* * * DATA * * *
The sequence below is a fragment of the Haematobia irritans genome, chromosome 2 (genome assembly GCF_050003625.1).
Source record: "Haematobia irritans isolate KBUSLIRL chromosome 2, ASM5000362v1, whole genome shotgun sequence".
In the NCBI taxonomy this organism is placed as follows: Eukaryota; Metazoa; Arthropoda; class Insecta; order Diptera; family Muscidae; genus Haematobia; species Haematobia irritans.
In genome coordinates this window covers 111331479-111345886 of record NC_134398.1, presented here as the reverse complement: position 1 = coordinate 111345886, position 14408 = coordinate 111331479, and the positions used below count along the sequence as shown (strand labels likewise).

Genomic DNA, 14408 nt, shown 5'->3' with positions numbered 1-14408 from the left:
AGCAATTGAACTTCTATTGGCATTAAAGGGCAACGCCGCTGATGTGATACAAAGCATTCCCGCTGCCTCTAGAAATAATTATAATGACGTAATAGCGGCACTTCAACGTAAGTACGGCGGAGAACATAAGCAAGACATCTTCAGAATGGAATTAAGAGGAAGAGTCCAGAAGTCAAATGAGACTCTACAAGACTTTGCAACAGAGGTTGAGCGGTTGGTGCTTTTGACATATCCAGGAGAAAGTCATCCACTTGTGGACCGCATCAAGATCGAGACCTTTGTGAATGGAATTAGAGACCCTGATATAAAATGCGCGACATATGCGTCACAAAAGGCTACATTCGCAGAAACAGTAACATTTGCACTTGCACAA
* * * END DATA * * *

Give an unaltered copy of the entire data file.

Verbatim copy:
The sequence below is a fragment of the Haematobia irritans genome, chromosome 2 (genome assembly GCF_050003625.1).
Source record: "Haematobia irritans isolate KBUSLIRL chromosome 2, ASM5000362v1, whole genome shotgun sequence".
In the NCBI taxonomy this organism is placed as follows: Eukaryota; Metazoa; Arthropoda; class Insecta; order Diptera; family Muscidae; genus Haematobia; species Haematobia irritans.
In genome coordinates this window covers 111331479-111345886 of record NC_134398.1, presented here as the reverse complement: position 1 = coordinate 111345886, position 14408 = coordinate 111331479, and the positions used below count along the sequence as shown (strand labels likewise).

Genomic DNA, 14408 nt, shown 5'->3' with positions numbered 1-14408 from the left:
AGCAATTGAACTTCTATTGGCATTAAAGGGCAACGCCGCTGATGTGATACAAAGCATTCCCGCTGCCTCTAGAAATAATTATAATGACGTAATAGCGGCACTTCAACGTAAGTACGGCGGAGAACATAAGCAAGACATCTTCAGAATGGAATTAAGAGGAAGAGTCCAGAAGTCAAATGAGACTCTACAAGACTTTGCAACAGAGGTTGAGCGGTTGGTGCTTTTGACATATCCAGGAGAAAGTCATCCACTTGTGGACCGCATCAAGATCGAGACCTTTGTGAATGGAATTAGAGACCCTGATATAAAATGCGCGACATATGCGTCACAAAAGGCTACATTCGCAGAAACAGTAACATTTGCACTTGCACAA